Learning to Drive

Taking the tractor for a spin

When did this happen?

I’ve been watching carefully, noting the approaching birthdays on the calendar, celebrating holidays and vacations away, attending ballet lessons and cheer practice. But somewhere, at some point, our first granddaughter seems to have grown up. 

This year she turns 15. I don’t think we will celebrate a quinceanera, we will likely wait until next year and celebrate that Sweet Sixteen party. But at some point between this fall and next spring, she will likely begin driving lessons. 

The thought is at once intimidating and liberating.

I was 15 when I began learning how to drive. My Dad had a 1960 Chevrolet pick up truck, three speed manual transmission on the steering wheel column (remember those? Classic H pattern). I doubt that it could do 60 mph on a good day but it was a work horse. When it wasn’t outfitted with the camper shell, we would use it to haul firewood back from the nearby Sierra Nevada Mountains. Long stretches of gravel roads were an opportunity to learn how to steer a truck without the distraction of other vehicles on the road.

We practiced parking in the vehicle storage lot that my Dad had access to on the weekends. That, and driving in circles to kick up a little dust really was the extant of my supervised learning. Again, no distractions and I seriously don’t remember if the truck even had a radio at the time. I never took a driver’s training course in school since that would have been an elective. And who had time for that?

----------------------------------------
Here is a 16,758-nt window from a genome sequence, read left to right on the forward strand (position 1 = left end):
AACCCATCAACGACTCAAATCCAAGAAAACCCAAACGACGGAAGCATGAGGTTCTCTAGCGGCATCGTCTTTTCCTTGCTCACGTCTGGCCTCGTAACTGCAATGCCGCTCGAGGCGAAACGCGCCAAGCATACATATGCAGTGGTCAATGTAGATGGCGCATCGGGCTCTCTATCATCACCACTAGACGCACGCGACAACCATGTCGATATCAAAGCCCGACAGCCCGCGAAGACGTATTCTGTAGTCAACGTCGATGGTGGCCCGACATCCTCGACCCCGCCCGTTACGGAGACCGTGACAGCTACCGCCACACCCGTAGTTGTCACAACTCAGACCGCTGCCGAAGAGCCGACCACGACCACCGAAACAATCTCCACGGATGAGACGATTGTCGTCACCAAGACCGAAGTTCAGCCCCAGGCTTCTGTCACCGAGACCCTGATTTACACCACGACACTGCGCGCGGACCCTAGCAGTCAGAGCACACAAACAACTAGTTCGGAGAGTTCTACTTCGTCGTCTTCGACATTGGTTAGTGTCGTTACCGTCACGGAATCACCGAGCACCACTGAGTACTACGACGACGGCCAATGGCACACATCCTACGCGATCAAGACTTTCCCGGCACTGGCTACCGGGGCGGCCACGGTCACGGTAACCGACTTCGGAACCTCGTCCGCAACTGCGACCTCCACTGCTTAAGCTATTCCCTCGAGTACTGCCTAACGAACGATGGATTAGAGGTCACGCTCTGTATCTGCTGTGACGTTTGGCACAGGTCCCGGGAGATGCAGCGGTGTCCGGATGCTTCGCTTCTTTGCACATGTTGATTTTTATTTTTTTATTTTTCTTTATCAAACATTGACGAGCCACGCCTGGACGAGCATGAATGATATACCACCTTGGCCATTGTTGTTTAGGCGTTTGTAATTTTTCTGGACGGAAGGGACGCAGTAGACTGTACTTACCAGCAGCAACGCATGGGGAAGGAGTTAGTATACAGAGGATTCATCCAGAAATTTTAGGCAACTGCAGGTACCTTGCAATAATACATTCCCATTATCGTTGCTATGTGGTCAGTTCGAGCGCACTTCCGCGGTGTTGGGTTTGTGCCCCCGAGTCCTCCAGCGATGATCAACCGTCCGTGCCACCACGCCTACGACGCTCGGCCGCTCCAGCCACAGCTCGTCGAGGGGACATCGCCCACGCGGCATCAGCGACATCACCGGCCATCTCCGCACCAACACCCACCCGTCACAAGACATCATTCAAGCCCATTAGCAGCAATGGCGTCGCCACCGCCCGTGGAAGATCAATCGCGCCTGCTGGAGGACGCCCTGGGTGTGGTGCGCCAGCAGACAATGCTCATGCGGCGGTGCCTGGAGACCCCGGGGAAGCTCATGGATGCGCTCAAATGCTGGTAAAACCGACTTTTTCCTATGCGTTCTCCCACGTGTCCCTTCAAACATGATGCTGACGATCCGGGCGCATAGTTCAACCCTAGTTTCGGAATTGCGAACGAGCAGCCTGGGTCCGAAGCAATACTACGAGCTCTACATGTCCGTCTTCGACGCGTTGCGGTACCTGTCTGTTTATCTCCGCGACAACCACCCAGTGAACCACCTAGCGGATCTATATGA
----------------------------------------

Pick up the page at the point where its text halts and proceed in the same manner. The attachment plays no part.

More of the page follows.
Dave and the red Corvair

My older brother Dave purchased and drove a Corvair after high school graduation. Later, after he had joined the Army, he left us the vehicle. It’s unclear whether or not we were “gifted” or sold his car; I don’t believe money was ever exchanged but I drove that car throughout our high school years as did my younger brother.

Reno didn’t have any freeways back in the mid-60s. Heck, we didn’t even have an overpass until 1968 from what I remember. But somehow I learned enough to be able to negotiate the mountain roads around Northern Nevada, the long empty stretches of desert highway out to Pyramid Lake, and eventually the freeway traffic of Sacramento and San Francisco in California. I survived all those miles, and years, with a minimum of tickets and I believe only one minor traffic accident. But the traffic here in Northern Virginia? Oh that is something else.

Copilot

I’m looking forward to one day being driven around by our granddaughter, my sitting in that copilot’s seat watching her take the curves. I no longer have the PT Cruiser convertible but I think we will find something fun to drive. Somehow it feels like I’ve come full circle.

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